Saturday, June 9, 2007



Kerri said...

In The Loud Silence of Francine Green by Karen Cushman , there is a whole chapter called "Discovering Irony." Below are some exerpts from this chapter:

I already knew about similies, saying things were like other things, and metaphors, saying things were other things. Oxymorons, which used two words of opposite meaning together, and irony, where the oridinary meaning of the words is the opposite of what is really in your mind, were new to me.
We had to make up examples in our workbooks to show we understood. I wrote:
Simile: Dolores blew her nose, which iwas as read as a rose.
Metaphor: When his cap pistol broke, the little boy cried a river of tears.
Oxymoron: I gave a silent cry of desperation.
Irony: I just love to go to the doctor for a shot.
Irony was expecially appealing to me. I thought of lots more examples, but I didn't write them down: I was so pleased to see Mary Agnes Malone there. Yes, Mother, I think Dad looks exactly like Montgomery Clift. Sure, let's draw flowers all over our uniform skirts. I know Sister would be crazy about it. Oh, no, the idea of the world blowing up doesn't bother me one bit.
I was pretty excited. With irony I could mean the very opposite of what I said, but no one would know that. I could say exactly what I thought without getting into trouble.
"Francine," Sister said, "will you please go up to the board and write down your example of a metaphor?"
"I can't think of anything I would rather do," I said ironically.

Rachel Yeselson said...

"Isn't it terrible to have a cold?" I say, trying to be cordial. The blank stare doesn't change. "I dont have a cold."
Right. Glad I asked. No doubt we'll be like sisters by morning.

A Great and Terrible Beauty, By Libba Bray, Page 48.

Keri Gulick, 2A said...

"As he stood up, Langdon was beginning to suspect it was going to be a very long night."

The Da Vinci Code, By Dan Brown, Pg. 27.

Rachel Yeselson said...

"She is the company's top life insurance sales person. Everyone wants to buy a policy from the woman who nearly missed being killed along with her three sisters. Can she help it?"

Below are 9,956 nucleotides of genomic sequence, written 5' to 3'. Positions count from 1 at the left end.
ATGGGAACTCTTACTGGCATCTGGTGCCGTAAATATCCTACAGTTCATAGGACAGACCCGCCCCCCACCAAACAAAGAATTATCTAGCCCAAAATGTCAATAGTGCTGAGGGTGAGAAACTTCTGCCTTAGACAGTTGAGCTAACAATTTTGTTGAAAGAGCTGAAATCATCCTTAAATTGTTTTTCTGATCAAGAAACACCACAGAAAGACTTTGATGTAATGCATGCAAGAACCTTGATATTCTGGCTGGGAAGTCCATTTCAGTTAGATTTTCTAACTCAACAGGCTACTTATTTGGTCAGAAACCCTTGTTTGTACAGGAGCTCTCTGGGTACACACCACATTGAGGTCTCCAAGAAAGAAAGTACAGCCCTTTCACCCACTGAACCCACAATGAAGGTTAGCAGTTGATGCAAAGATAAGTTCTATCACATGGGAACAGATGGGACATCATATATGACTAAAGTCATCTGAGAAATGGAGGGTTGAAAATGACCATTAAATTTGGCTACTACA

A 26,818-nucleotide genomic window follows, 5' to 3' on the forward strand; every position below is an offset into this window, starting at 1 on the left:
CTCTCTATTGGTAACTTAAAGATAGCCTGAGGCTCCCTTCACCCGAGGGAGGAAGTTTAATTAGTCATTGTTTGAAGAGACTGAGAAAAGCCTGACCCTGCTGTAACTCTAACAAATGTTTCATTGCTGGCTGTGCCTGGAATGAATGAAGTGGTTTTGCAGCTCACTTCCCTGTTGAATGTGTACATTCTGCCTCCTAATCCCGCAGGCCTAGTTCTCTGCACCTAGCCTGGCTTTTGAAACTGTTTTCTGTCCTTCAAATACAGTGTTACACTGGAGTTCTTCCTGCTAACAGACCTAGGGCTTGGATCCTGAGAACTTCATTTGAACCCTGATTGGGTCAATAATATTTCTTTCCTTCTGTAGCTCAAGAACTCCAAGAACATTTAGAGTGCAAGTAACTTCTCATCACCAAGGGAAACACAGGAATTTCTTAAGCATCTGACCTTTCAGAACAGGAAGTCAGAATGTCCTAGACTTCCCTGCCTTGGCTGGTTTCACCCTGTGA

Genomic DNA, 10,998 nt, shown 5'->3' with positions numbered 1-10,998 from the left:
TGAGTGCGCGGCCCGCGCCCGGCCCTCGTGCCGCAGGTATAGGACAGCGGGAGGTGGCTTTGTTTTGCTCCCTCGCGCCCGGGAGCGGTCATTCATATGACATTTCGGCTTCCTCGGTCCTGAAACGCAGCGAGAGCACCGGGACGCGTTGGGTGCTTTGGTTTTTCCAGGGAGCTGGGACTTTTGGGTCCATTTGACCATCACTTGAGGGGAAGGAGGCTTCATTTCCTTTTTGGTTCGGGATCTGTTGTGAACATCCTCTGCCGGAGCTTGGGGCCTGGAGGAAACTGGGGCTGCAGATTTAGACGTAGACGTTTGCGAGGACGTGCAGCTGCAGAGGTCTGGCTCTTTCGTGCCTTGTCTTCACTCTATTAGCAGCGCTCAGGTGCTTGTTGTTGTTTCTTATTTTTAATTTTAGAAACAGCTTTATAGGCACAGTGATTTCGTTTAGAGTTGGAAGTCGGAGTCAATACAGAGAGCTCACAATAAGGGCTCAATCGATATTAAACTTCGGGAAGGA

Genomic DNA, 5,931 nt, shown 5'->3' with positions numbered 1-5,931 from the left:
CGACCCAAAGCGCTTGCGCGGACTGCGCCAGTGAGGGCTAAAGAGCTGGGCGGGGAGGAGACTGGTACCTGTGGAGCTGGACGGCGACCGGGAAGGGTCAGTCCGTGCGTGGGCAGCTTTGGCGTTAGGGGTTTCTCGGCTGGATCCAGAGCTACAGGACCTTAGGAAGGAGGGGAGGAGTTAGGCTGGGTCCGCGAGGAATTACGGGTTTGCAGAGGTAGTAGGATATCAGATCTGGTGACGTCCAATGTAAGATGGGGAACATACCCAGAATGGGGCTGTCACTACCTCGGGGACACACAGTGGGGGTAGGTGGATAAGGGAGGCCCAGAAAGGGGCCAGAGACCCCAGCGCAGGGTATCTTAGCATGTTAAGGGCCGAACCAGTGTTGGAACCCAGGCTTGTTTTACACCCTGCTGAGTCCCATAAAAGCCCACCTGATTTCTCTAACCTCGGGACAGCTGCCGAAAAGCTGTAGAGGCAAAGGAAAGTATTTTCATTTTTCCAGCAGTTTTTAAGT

- In the Time of the Butterflies, by Julia Alvarez, Page 5.

Rachel Ramos said...

"It would be meaningless to apologize for what I did. Even inappropriate. But I do. I apologize.

In Cold Blood, By Truman Capote, Page 340.

Rachel Ramos said...

"Well what's there to say about capital punishment? I'm not against it. Revenge it all it is, but what's wrong with revenge? It's very important."

In Cold Blood, By Truman Capote, Page 335.

Jessica Steele said...

"...I am your plain... governess." (Jane Eyre 299)

This is a paradox because Jane considers herself "plain" when she really isn't. She can read what people are like just by watching them for a while and that is something that plain people cannot do. Also, she must not be plain if Mr. Rochester, someone who is rich and has lots of women who are more accomplished then she that he could choose from, chose her. That is something to prove that she isn't plain. Jane also acts different then most women in this time. Most women act how a "proper woman" should act: sit about cleaning, sewing, reading or drawing, playing the piano for people, not really standing out much. This is what plain people do. Jane isn't afraid to tell her "Master" what is on her mind or what she thinks of him.

Mackenzie Robinson said...

"You don't notice the dead leaving when they really choose to leave you."

Alice Sebold, The Lovely Bones page 323

Paul Vyakulin said...

His service to God today had required the sin of murder, and it was a sacrifice Silas knew he would have to hold silently in his heart for all eternity. (Dan Brown's The DaVinci Code, page 183)

Elizabeth Ontiveros said...

" Not Miss Moore. It can't be. Miss Mooreis the one who has believed in me. Who first told us about the Order. Who listened as i told her.....everything. No.Miss Moore is not Circe, And I shall prove it. I write the words, big and bold: Hester Moore. They stare back at me. Ann has already done an anagram for Miss Moore. It yielded nothing but nonsence. I stare at the note. Sincerely Hester Asa Moore. Asa. The middle name. I cross out and start again. With trembling fingers i shift the letters of her name to make something new. S,A,R. At last i put the remainding of the letters into place. H,R,E. The room falls away as the name swims before me. Sara Rees-Tomme." (Rebel Angels 500)

Alexandra Puckett said...

The chadri isn’t enough: They also have to have this shield of sheet metal between them and a woman. Just what is it they are afraid of? We are impure—but that doesn’t stop them from slapping a woman with their bare hands and shoving her into barbed wire!

Latifa- My Forbidden Face
pg. 58-59

Anonymous said...

"Mrs. Frisby spelled it out slowly: The Plan of the Rats of Nimh."

Robert C. O'Brien, Mrs. Frisby and the Rats of NIMH (Pg. 83)

Anonymous said...

"Beneath the title across the top, in neatly chalked hand-writing, were columns of words and figures:



Group 1 (10): Oats. 30 loads = 2 bu.
Group 2 (10): Wheat. 30 loads = 2 bu.
Group 3 (10): Corn. 20 loads = 1 1/2 bu.
Group 4 (10): Misc. seeds Est. 10 loads total

The rest of the blackboard was filled with more rows of figures, each headed by the name of a month: February, March, April, May, and so on through July."

Robert C. O'Brien, Mrs. Frisby and the Rats of NIMH (Pg. 84)